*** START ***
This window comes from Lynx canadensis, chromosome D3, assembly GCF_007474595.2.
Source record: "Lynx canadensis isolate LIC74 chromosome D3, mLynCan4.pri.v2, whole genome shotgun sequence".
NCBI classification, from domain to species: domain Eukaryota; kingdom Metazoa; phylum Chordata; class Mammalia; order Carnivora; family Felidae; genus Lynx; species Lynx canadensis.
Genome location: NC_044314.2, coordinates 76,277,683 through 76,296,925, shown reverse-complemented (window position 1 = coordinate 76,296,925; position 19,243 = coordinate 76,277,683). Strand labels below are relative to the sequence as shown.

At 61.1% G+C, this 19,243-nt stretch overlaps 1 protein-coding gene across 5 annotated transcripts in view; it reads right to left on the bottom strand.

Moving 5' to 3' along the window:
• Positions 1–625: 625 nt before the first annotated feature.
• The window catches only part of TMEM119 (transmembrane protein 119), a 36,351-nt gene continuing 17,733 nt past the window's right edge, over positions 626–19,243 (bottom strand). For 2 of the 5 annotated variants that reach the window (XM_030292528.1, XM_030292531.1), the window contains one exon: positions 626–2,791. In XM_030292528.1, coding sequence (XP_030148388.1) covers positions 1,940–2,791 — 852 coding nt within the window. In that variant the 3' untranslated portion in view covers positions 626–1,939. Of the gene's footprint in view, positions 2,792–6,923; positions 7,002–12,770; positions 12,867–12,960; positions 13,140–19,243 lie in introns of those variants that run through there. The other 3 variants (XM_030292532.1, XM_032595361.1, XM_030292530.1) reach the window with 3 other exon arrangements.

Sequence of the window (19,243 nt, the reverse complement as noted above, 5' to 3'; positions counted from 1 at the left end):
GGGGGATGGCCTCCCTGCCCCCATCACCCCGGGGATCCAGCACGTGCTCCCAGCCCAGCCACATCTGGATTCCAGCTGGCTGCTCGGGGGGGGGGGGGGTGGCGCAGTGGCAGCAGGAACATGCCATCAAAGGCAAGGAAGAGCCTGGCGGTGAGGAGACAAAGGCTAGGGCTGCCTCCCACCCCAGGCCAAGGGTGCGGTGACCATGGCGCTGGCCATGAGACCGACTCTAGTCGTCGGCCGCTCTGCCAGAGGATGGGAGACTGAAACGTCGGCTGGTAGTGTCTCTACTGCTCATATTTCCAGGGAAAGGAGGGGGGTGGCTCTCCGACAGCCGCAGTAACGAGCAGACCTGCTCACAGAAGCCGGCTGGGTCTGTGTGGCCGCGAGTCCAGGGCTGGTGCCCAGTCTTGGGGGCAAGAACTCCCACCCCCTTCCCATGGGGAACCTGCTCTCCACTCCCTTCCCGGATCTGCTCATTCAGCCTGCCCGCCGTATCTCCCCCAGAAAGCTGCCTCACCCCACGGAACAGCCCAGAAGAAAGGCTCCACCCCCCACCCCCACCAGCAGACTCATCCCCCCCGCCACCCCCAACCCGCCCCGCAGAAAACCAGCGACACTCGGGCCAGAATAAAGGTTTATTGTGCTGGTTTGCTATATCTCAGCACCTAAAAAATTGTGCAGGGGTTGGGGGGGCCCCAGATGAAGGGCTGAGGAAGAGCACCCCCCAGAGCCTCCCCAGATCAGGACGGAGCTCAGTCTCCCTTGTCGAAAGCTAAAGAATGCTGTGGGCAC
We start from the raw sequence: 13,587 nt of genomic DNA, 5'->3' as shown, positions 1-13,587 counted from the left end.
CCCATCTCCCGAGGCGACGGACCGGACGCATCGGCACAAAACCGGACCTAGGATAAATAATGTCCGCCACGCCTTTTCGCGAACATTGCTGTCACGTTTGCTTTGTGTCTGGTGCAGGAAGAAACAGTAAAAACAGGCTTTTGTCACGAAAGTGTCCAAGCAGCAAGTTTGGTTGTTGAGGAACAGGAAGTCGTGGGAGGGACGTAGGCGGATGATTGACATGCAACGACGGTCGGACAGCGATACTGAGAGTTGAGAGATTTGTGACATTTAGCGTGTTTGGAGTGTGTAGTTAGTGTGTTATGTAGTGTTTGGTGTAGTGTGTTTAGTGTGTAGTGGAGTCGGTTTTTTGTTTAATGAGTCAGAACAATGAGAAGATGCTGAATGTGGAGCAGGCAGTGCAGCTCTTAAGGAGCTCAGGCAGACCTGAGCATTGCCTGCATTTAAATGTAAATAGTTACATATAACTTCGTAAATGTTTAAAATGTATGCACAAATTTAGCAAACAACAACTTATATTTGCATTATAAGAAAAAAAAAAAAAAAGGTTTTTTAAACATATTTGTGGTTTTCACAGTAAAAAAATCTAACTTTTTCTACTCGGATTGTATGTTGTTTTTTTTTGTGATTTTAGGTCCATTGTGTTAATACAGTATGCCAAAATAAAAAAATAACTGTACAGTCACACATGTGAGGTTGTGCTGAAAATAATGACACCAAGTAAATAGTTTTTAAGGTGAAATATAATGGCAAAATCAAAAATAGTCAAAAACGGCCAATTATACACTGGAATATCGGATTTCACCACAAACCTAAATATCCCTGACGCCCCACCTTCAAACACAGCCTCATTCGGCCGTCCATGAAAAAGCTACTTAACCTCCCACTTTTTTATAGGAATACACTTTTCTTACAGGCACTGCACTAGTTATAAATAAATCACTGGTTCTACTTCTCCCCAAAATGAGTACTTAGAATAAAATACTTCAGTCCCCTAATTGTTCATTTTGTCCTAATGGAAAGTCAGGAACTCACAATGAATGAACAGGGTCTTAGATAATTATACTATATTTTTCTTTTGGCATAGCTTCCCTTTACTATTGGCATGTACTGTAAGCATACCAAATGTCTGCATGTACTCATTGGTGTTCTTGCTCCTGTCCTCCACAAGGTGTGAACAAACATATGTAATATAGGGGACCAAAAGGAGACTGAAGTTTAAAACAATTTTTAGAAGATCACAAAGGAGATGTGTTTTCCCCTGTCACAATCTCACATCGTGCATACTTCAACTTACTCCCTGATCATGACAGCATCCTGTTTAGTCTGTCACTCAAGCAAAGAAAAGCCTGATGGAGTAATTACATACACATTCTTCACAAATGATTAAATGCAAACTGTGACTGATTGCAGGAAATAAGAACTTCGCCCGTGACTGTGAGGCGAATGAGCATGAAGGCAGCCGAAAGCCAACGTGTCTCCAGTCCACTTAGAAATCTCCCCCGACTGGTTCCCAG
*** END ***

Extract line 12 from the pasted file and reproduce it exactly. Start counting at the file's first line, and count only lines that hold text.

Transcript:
CCCATCTCCCGAGGCGACGGACCGGACGCATCGGCACAAAACCGGACCTAGGATAAATAATGTCCGCCACGCCTTTTCGCGAACATTGCTGTCACGTTTGCTTTGTGTCTGGTGCAGGAAGAAACAGTAAAAACAGGCTTTTGTCACGAAAGTGTCCAAGCAGCAAGTTTGGTTGTTGAGGAACAGGAAGTCGTGGGAGGGACGTAGGCGGATGATTGACATGCAACGACGGTCGGACAGCGATACTGAGAGTTGAGAGATTTGTGACATTTAGCGTGTTTGGAGTGTGTAGTTAGTGTGTTATGTAGTGTTTGGTGTAGTGTGTTTAGTGTGTAGTGGAGTCGGTTTTTTGTTTAATGAGTCAGAACAATGAGAAGATGCTGAATGTGGAGCAGGCAGTGCAGCTCTTAAGGAGCTCAGGCAGACCTGAGCATTGCCTGCATTTAAATGTAAATAGTTACATATAACTTCGTAAATGTTTAAAATGTATGCACAAATTTAGCAAACAACAACTTATATTTGCATTATAAGAAAAAAAAAAAAAAAGGTTTTTTAAACATATTTGTGGTTTTCACAGTAAAAAAATCTAACTTTTTCTACTCGGATTGTATGTTGTTTTTTTTTGTGATTTTAGGTCCATTGTGTTAATACAGTATGCCAAAATAAAAAAATAACTGTACAGTCACACATGTGAGGTTGTGCTGAAAATAATGACACCAAGTAAATAGTTTTTAAGGTGAAATATAATGGCAAAATCAAAAATAGTCAAAAACGGCCAATTATACACTGGAATATCGGATTTCACCACAAACCTAAATATCCCTGACGCCCCACCTTCAAACACAGCCTCATTCGGCCGTCCATGAAAAAGCTACTTAACCTCCCACTTTTTTATAGGAATACACTTTTCTTACAGGCACTGCACTAGTTATAAATAAATCACTGGTTCTACTTCTCCCCAAAATGAGTACTTAGAATAAAATACTTCAGTCCCCTAATTGTTCATTTTGTCCTAATGGAAAGTCAGGAACTCACAATGAATGAACAGGGTCTTAGATAATTATACTATATTTTTCTTTTGGCATAGCTTCCCTTTACTATTGGCATGTACTGTAAGCATACCAAATGTCTGCATGTACTCATTGGTGTTCTTGCTCCTGTCCTCCACAAGGTGTGAACAAACATATGTAATATAGGGGACCAAAAGGAGACTGAAGTTTAAAACAATTTTTAGAAGATCACAAAGGAGATGTGTTTTCCCCTGTCACAATCTCACATCGTGCATACTTCAACTTACTCCCTGATCATGACAGCATCCTGTTTAGTCTGTCACTCAAGCAAAGAAAAGCCTGATGGAGTAATTACATACACATTCTTCACAAATGATTAAATGCAAACTGTGACTGATTGCAGGAAATAAGAACTTCGCCCGTGACTGTGAGGCGAATGAGCATGAAGGCAGCCGAAAGCCAACGTGTCTCCAGTCCACTTAGAAATCTCCCCCGACTGGTTCCCAG